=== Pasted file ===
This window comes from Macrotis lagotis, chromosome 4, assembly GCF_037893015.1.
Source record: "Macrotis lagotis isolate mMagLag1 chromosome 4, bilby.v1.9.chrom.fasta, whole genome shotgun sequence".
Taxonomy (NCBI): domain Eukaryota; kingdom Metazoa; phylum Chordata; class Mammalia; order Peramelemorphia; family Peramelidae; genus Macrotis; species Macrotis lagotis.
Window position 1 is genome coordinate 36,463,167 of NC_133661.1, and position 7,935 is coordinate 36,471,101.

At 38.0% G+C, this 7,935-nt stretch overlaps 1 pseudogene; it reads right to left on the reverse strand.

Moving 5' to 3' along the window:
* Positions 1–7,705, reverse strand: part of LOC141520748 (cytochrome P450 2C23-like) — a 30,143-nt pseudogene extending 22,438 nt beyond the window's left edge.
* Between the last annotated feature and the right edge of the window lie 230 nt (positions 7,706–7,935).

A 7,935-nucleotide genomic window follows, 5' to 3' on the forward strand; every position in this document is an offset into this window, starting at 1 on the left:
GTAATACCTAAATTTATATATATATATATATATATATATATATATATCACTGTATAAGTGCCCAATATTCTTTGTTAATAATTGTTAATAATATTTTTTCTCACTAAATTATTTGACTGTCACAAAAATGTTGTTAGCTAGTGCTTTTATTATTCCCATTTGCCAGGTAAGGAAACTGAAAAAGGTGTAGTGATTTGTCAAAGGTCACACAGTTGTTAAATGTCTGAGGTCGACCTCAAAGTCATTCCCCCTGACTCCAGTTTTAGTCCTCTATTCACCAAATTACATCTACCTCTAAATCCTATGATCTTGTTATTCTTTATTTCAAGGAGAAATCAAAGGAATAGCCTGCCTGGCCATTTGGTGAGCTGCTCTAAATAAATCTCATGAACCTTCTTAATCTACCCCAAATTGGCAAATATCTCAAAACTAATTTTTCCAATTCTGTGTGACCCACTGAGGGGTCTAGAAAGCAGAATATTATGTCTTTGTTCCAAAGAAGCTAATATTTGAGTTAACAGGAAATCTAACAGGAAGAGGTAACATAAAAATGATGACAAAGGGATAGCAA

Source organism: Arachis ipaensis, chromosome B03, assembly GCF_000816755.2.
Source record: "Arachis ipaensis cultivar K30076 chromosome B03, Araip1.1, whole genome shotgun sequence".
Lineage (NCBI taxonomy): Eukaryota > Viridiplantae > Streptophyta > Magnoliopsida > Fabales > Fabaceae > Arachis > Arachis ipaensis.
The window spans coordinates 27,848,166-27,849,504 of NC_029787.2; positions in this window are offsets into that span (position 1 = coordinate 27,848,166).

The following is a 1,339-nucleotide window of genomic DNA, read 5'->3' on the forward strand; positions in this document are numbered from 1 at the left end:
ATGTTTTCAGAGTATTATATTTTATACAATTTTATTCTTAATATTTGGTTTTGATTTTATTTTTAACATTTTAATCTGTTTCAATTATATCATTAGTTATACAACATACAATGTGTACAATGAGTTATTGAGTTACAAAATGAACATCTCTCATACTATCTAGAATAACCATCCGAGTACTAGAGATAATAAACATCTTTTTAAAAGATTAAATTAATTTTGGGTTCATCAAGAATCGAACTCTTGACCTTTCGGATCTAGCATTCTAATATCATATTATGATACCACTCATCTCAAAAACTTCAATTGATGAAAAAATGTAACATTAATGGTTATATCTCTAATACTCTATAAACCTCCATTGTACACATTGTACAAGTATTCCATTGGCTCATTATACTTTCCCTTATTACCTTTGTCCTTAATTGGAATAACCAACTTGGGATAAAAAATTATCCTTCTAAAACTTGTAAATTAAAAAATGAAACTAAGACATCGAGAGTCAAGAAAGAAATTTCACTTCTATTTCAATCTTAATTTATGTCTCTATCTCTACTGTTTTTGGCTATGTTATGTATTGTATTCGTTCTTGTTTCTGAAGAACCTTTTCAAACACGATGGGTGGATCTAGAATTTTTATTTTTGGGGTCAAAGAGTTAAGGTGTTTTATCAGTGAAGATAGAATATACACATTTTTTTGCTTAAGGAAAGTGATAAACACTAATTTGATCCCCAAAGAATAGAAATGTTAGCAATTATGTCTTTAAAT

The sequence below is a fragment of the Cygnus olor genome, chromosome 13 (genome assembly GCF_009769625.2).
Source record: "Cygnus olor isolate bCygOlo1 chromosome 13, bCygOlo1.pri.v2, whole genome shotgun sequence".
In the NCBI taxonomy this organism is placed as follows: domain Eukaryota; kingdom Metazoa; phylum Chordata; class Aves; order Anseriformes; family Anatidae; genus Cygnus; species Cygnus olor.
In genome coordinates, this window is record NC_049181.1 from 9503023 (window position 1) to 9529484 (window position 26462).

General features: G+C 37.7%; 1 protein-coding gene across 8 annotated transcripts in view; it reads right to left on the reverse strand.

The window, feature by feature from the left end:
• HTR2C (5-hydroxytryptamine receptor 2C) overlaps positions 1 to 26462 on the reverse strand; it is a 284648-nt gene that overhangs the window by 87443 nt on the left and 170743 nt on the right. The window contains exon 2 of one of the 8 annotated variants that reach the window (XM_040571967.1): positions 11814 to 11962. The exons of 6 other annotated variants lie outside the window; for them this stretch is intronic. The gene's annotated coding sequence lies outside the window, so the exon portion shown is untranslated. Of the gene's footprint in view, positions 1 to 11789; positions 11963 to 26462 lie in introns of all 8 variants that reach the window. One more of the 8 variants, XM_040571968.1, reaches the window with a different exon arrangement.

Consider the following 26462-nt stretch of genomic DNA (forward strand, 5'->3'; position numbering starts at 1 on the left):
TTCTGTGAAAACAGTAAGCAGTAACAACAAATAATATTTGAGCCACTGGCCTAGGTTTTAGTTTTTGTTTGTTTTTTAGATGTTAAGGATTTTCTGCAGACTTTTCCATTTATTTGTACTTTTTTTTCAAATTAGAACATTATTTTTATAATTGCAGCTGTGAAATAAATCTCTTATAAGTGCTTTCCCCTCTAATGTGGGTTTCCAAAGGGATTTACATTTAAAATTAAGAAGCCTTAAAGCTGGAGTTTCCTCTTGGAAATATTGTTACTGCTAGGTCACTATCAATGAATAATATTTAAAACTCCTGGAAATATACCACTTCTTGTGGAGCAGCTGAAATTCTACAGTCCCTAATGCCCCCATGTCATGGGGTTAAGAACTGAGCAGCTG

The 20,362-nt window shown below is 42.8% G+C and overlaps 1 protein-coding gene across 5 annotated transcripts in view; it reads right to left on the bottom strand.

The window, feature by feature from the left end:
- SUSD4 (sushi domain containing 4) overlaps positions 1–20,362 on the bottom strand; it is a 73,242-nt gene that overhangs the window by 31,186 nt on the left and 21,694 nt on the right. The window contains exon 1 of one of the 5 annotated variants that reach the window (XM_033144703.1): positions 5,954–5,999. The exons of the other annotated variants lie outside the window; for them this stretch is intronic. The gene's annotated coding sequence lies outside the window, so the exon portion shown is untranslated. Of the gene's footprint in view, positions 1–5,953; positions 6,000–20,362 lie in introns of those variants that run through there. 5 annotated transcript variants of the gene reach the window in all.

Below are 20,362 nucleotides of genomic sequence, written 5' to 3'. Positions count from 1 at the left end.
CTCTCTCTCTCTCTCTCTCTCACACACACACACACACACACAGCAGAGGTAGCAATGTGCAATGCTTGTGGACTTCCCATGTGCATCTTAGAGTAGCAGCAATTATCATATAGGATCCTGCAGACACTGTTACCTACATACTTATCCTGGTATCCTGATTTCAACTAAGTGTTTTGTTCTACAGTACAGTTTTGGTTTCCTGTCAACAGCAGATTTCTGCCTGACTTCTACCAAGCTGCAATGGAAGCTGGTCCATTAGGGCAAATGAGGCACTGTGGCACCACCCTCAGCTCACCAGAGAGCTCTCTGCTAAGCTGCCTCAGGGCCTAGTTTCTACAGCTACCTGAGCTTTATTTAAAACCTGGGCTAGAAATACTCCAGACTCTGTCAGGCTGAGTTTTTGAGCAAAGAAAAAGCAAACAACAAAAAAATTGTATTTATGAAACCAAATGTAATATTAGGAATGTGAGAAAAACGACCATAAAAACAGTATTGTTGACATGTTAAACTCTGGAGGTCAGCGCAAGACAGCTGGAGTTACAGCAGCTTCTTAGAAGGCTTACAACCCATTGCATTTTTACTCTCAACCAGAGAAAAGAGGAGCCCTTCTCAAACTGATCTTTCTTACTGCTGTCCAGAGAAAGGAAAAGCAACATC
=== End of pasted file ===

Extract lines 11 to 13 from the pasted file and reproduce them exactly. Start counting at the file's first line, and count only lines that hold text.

Source organism: Arachis ipaensis, chromosome B03, assembly GCF_000816755.2.
Source record: "Arachis ipaensis cultivar K30076 chromosome B03, Araip1.1, whole genome shotgun sequence".
Lineage (NCBI taxonomy): Eukaryota > Viridiplantae > Streptophyta > Magnoliopsida > Fabales > Fabaceae > Arachis > Arachis ipaensis.